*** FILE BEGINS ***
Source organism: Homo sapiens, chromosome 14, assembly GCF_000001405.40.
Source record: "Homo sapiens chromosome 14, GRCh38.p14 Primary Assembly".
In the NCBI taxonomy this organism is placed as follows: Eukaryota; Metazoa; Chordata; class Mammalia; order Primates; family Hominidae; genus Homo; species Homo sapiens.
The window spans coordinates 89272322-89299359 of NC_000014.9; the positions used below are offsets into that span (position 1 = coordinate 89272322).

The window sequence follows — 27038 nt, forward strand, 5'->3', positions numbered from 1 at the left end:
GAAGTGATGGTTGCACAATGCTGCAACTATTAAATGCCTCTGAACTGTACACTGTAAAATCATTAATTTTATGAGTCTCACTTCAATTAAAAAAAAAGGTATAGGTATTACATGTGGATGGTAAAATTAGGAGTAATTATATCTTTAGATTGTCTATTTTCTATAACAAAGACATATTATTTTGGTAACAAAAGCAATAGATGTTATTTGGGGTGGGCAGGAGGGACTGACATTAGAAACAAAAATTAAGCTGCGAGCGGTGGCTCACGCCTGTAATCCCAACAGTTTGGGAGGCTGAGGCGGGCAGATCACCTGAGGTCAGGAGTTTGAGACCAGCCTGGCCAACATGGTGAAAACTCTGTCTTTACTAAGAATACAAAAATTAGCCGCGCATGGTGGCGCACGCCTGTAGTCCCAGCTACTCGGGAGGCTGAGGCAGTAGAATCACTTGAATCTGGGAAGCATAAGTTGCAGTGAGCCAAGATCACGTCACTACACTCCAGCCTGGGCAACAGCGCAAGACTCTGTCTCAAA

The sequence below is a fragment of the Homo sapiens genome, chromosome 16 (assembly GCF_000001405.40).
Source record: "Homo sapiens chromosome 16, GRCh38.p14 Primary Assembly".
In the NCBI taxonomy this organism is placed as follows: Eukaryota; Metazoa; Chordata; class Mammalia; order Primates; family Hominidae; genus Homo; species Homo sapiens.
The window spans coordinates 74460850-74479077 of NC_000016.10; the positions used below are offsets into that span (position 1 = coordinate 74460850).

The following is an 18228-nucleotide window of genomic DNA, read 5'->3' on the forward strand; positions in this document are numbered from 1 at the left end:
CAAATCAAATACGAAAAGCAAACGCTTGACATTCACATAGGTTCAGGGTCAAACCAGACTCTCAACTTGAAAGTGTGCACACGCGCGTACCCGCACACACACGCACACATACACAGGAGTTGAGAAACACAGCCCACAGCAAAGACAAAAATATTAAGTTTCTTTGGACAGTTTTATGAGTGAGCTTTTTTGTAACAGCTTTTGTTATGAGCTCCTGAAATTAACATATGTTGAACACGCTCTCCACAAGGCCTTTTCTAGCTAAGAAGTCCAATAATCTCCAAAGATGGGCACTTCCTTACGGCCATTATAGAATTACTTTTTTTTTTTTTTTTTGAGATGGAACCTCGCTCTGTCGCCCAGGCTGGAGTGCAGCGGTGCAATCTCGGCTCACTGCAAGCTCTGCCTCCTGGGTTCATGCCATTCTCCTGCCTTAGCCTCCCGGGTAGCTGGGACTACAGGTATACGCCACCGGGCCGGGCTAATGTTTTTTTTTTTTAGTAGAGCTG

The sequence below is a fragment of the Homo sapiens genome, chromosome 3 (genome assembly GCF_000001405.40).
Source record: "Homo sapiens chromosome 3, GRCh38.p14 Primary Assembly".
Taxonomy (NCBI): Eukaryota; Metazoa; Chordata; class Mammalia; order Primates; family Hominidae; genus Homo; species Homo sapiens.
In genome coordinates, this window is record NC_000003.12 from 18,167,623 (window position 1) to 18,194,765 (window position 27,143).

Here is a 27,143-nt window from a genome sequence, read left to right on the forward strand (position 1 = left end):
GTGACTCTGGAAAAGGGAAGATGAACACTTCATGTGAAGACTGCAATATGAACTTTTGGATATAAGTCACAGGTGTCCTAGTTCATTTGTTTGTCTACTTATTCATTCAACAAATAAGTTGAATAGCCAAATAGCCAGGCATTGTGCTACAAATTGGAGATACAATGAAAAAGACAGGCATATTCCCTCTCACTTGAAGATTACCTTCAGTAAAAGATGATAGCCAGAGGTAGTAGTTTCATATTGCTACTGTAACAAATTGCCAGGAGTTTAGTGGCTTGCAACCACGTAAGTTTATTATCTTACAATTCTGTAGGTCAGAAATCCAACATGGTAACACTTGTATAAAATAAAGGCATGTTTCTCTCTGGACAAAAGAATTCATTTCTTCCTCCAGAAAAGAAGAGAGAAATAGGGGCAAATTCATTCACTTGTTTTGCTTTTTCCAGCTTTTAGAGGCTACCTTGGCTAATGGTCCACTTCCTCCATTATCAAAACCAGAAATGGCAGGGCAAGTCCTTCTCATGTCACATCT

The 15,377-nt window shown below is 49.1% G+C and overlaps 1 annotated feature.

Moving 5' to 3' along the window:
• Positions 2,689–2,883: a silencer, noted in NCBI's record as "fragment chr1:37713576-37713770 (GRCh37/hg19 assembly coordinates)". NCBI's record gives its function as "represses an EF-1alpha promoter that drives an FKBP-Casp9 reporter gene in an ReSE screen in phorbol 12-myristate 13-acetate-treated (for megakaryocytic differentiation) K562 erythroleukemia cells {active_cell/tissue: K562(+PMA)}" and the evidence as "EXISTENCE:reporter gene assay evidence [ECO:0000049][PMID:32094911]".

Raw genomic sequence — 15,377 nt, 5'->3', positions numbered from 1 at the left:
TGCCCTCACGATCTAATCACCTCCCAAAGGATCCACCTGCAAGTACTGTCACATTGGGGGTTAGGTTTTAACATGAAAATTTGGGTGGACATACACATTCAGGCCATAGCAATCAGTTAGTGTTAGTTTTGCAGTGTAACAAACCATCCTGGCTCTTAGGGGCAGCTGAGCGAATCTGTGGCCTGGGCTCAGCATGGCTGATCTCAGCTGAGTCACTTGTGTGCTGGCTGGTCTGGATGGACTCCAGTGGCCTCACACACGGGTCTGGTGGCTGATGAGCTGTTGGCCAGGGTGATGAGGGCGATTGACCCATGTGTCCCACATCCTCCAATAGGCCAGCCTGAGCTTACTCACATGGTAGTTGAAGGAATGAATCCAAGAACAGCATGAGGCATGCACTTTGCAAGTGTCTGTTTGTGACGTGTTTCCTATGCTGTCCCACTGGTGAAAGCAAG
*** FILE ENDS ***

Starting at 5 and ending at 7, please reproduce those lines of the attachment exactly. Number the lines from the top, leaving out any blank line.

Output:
The window sequence follows — 27038 nt, forward strand, 5'->3', positions numbered from 1 at the left end:
GAAGTGATGGTTGCACAATGCTGCAACTATTAAATGCCTCTGAACTGTACACTGTAAAATCATTAATTTTATGAGTCTCACTTCAATTAAAAAAAAAGGTATAGGTATTACATGTGGATGGTAAAATTAGGAGTAATTATATCTTTAGATTGTCTATTTTCTATAACAAAGACATATTATTTTGGTAACAAAAGCAATAGATGTTATTTGGGGTGGGCAGGAGGGACTGACATTAGAAACAAAAATTAAGCTGCGAGCGGTGGCTCACGCCTGTAATCCCAACAGTTTGGGAGGCTGAGGCGGGCAGATCACCTGAGGTCAGGAGTTTGAGACCAGCCTGGCCAACATGGTGAAAACTCTGTCTTTACTAAGAATACAAAAATTAGCCGCGCATGGTGGCGCACGCCTGTAGTCCCAGCTACTCGGGAGGCTGAGGCAGTAGAATCACTTGAATCTGGGAAGCATAAGTTGCAGTGAGCCAAGATCACGTCACTACACTCCAGCCTGGGCAACAGCGCAAGACTCTGTCTCAAA

The sequence below is a fragment of the Homo sapiens genome, chromosome 16 (assembly GCF_000001405.40).